A barometer of change

 Yesterday was grocery shopping day which is something Ash always gets excited about and it's something, I've realised, that's a barometer for how our life together is developing.  Once a week we do exactly the same activity in the same place, at the same time and in the same order so what better way to chart the changes than this.

I thought yesterday about the part I used to play in stocking the kitchen cupboards, not so much in the early days when it was a joint enterprise  but in the years between Ash's retirement and dementia coming to call.

In those days I played almost no part whatsoever.  I had nothing to think about because Ash did it all.  He scoured the cupboards and made the list, he went to the supermarket, he bought everything, brought it home, put it away and then, throughout the week, took it all out again and cooked our meals.  He loved cooking, liked to experiment and never followed a recipe.  Sometimes it made for interesting combinations.

Now I'm repaying all that and more.  What do I have to think about now?  Now it's a carefully constructed morning to make sure Ash isn't anxious or confused and to make sure he knows he's an important part of the whole.

I've talked on here before about going to the same shops in the same order, of Ash having the list and crossing things off as we buy them but recently I've realised there are other things to take into account.

I have be careful where I park because he always fetches the trolley and I need to be in his line of vision at all times; The first time I realised this was when a van drove in and parked between my car and the trolleys.  Ash couldn't see me and wandered around in the rain, lost.

We have to use the self checkout because the cashiers are too quick and efficient and Ash get's flustered as he tries to pack the bags.  The first time I realised this was when the items were piling up and he picked them up, put them down, picked them up and then stood looking at everything in silent panic.

I have to make sure he knows where to stand at the check out so that I can hand him the items to put in the bags.  The first time I realised this was when I took the first item out of the trolley and saw he was still holding the handle and looking at me with a puzzled expression.

I have to make sure he puts the full shopping bags into the car so that, as the last bag is going in, I can seamlessly wheel the empty trolley away and return it to the park.  The first time I realised this was when I noticed a queue forming behind him as he struggled to work out how to attach his trolley to the one in front and retrieve the coin.  I raced across the car park and got there just as a lady had stepped in to help him.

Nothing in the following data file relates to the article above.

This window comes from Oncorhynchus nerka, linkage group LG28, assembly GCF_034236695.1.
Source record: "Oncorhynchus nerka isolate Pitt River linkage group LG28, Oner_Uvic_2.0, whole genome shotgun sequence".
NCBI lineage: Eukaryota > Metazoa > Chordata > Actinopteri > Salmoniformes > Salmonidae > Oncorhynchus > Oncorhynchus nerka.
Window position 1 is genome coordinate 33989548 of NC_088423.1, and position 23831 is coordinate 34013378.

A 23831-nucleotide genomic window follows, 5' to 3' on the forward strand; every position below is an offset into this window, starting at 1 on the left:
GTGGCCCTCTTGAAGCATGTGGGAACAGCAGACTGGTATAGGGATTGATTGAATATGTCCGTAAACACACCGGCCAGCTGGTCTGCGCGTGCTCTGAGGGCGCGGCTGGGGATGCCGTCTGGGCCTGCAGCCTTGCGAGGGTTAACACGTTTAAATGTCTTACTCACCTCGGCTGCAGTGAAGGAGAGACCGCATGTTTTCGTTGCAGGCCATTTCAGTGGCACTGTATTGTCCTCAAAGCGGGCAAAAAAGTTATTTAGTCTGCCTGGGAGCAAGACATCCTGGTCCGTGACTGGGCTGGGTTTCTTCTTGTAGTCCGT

So those are all the strategies which have crept up on me over time but yesterday I realised there's something new.  Ash is always excited when he sees I've started writing the list and he loves getting in the car to go but now, once we get there, he very quickly gets anxious about it all.  He gets quieter and quieter until we're back home and even then it seems to take until after lunch for him to get back on track.

I haven't quite worked out what the problem is but I'm fairly sure a new strategy that I haven't yet thought of will help sort it all out.

Don't forget you can share specific posts with others by clicking on the 3 dots at the top right hand corner of the page, you can share the blog by copying and pasting the web address www.memoryfortwo.com or you can email me at memoryfortwo@gmail.com if you have anything you want to say privately.  You can also now follow me on twitter, just search for Memory For Two, and you can find me on facebook https://www.facebook.com/Memory-for-Two-287197572048864.


Carol S said…
Our situation is different to yours Jane. We have never shared the shopping but if we just stopped at the supermarket on our way home from somewhere else my partner would pop in with me just to pick up a treat or two and have a bit of a nose around. These days I ask if he’s coming in and the answer is almost always no. If I ask should I leave the radio on the answer is no again. He seems quite happy to just sit in the car without any distractions and just relax I guess. I would find it so frustrating just waiting in a carpark for someone else to do the shopping and be continually looking at my watch. He doesn’t seem to mind how long I take. I find it very difficult to even begin to understand what is going on in a mind under the influence of Alzheimers. I guess the best we can do is to be continually observant and flexible in how we react to it. It can be very tiring.
Jane said…
I think it's the only thing to do Carol but you're right, it's so exhausting and the reason I need at least one nap every day.
This comment has been removed by a blog administrator.